One of the most common complaints that VIDA treats are those troublesome “brown spots.” Also known as hyperpigmentation, brown spots can present in many ways and are usually caused by a variety of different skin conditions. After all, there are over 3,000 dermatological conditions so there is a very high chance that you struggle with more than one. A brown spot might be a freckle, mole, “age spot” or “liver spot,” melasma, or common sun damage. The kind of brown spot you have is going to dictate the treatment—particularly since some brown spots might need to be biopsied to make sure they are not skin cancer.
The vast majority of brown spots are not skin cancer. However, if you have a mole that is atypical and does not follow the ABCDEs of a healthy mole, a dermatologist might determine that it should be biopsied and checked for cancerous or pre-cancerous cells first. Most brown spots do not need to be biopsied by a dermatologist because they tend to not be suspicious-looking moles. Instead, the majority of people who are annoyed by their brown spots are not talking about moles (the most common indicator of skin cancer), but rather other types of spots.
Why We Get Brown Spots
We are born with some brown spots, most commonly moles or birthmarks. If you had a mole or moles at birth, there’s a good chance that more developed as you got older. This is particularly true if you have a history of sun exposure without proper protection. The majority of adults did not experience correct sun protection as a child, but the good news is that we are getting better about being diligent with sun protection! However, every time your skin is damaged by the sun, that damage is going to show up immediately as a burn and then later as a “tan” or brown spots.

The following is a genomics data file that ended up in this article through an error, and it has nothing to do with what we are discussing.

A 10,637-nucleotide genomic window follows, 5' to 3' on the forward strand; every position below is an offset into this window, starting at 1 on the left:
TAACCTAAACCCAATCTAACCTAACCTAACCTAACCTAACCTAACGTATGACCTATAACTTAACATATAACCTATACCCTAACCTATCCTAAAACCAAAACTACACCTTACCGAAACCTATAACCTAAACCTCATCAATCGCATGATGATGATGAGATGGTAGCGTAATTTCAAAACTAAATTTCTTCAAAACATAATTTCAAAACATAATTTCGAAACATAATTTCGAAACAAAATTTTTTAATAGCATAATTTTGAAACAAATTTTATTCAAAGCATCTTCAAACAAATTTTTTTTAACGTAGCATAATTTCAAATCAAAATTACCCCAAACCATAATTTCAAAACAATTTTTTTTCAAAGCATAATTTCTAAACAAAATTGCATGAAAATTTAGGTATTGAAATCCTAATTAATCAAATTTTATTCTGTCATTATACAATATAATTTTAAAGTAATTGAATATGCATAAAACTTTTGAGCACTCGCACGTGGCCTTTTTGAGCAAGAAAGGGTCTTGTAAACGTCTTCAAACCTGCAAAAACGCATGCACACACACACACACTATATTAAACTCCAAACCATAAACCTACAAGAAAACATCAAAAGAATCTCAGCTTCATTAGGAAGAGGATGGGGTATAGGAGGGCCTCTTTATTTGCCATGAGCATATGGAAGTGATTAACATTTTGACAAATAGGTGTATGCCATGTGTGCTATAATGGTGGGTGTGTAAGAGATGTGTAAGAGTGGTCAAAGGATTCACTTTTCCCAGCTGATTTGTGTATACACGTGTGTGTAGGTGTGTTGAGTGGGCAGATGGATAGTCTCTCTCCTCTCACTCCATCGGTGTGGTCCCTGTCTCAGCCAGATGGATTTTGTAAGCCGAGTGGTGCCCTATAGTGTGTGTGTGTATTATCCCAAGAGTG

Ultimately, most brown spots are a sign of sun damage. That’s how they earned the nickname “age spots” and why we have more of them as we get older. You’ll notice that most brown spots occur on parts of the body regularly exposed to the sun. Not many people have sun damage on parts of the body that are covered by a swimsuit. Brown spots can be lessened and even removed, but this requires matching the brown spots to the right treatment and making sure a skin expert is conducting the treatment.
Options for Removing Brown Spots
Most brown spots can be removed with laser and/or light therapy, chemical peels, or a combination of these options. There are scores of lasers available on the market, and a board-certified esthetician with a CAE certification can best match your needs to the right device. Most clients require more than one treatment for optimal results, typically between 3 – 5 sessions per site. However, you will notice improvement a few weeks after your first session.
“Lasers” often include real lasers as well as the latest energy-based devices like BBL (broadband light therapy). Every laser and light technology is designed to treat different concerns, and that includes different types of brown spots. If you have sun spots and melasma, your skin expert might recommend you to combine lasers since you are addressing two different types of hyperpigmentation.
Clear Skin is Healthy and Youthful
Most people want to remove brown spots because they feel it makes them look older. You’re not going to see a child or teen with age spots. These brown spots start to accumulate as we get older and is a tell-tale sign of our chronological age. It can also make skin look dirty even though it’s not and interfere with the bright, clear, radiant skin that everyone wants and deserves. Chemical peels can be a great method for lessening brown spots because they literally peel away the top layer(s) of the skin. Chemical peels are available in light or medium depths and are personalized concoctions of specific chemicals designed to reveal more youthful skin below the surface.
The exact brown spot treatment for you can be determined during a complimentary consultation with an esthetician. Book your consultation at VIDA today by calling the office or filling out the online form.